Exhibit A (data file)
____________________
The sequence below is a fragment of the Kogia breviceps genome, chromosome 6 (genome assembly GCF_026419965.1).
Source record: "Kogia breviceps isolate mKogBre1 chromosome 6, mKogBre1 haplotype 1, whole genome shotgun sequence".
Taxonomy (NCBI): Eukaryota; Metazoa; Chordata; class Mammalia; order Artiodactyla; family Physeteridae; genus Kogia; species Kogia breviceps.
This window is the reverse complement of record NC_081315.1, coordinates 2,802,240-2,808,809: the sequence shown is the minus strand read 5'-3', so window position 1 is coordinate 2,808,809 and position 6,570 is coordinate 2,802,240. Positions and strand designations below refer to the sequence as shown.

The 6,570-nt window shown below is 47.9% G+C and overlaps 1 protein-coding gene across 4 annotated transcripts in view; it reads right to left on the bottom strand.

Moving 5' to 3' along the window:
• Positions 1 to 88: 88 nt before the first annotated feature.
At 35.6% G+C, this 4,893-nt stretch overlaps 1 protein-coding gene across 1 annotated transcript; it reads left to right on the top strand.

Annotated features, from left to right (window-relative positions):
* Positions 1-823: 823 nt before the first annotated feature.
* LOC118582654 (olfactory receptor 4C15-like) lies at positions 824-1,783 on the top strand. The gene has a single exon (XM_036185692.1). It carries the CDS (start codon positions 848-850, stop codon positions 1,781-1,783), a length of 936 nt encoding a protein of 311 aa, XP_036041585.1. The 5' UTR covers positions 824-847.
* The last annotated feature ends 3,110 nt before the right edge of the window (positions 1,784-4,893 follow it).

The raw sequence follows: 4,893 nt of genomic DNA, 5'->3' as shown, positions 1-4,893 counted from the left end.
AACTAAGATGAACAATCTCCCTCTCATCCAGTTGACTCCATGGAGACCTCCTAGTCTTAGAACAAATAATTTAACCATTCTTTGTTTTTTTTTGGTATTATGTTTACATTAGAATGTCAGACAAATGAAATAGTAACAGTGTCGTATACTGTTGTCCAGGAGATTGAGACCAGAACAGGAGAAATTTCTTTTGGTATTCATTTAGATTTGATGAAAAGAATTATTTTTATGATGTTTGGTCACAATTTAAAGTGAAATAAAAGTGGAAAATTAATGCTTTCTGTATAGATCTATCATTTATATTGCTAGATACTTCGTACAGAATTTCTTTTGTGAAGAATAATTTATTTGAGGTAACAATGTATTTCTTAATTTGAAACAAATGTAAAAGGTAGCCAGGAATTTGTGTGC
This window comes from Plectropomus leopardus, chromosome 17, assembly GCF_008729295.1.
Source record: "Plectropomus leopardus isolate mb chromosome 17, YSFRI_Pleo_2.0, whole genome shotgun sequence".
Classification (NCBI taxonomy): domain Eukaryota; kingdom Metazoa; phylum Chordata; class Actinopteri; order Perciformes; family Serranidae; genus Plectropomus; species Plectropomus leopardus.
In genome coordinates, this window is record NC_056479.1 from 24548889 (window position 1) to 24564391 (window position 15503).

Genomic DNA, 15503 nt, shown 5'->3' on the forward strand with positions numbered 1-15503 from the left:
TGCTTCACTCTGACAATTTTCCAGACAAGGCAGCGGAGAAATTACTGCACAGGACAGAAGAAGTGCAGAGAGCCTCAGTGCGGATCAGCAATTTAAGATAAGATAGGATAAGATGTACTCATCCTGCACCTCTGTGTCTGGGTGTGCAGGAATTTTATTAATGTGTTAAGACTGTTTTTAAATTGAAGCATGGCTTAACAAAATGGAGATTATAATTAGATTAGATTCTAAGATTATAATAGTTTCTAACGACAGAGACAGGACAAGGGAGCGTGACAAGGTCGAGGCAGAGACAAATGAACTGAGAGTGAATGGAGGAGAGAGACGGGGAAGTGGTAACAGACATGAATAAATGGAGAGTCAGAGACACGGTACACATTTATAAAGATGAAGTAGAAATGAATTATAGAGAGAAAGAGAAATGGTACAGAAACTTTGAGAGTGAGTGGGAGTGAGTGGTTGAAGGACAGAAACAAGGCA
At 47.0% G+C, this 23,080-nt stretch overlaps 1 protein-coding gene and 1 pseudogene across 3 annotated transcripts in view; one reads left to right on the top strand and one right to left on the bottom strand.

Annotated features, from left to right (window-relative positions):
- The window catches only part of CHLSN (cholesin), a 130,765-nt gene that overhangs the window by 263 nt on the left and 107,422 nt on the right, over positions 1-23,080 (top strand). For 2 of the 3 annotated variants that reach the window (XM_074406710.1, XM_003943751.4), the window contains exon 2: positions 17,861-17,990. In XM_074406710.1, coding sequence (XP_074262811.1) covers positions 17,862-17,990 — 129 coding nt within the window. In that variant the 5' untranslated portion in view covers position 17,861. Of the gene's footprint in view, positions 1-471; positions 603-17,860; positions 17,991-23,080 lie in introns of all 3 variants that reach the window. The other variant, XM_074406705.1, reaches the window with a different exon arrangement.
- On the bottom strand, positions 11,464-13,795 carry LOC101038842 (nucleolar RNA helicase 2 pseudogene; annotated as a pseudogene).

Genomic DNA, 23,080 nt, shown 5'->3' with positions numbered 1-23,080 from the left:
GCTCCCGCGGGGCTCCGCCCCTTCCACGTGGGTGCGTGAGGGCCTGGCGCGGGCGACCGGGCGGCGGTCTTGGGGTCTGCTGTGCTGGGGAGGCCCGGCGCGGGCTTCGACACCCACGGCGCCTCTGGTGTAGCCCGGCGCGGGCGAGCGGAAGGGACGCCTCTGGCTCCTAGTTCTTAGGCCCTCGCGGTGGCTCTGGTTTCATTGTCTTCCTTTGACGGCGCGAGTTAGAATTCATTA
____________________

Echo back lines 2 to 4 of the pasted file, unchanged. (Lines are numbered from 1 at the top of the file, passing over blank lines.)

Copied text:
Source record: "Kogia breviceps isolate mKogBre1 chromosome 6, mKogBre1 haplotype 1, whole genome shotgun sequence".
Taxonomy (NCBI): Eukaryota; Metazoa; Chordata; class Mammalia; order Artiodactyla; family Physeteridae; genus Kogia; species Kogia breviceps.
This window is the reverse complement of record NC_081315.1, coordinates 2,802,240-2,808,809: the sequence shown is the minus strand read 5'-3', so window position 1 is coordinate 2,808,809 and position 6,570 is coordinate 2,802,240. Positions and strand designations below refer to the sequence as shown.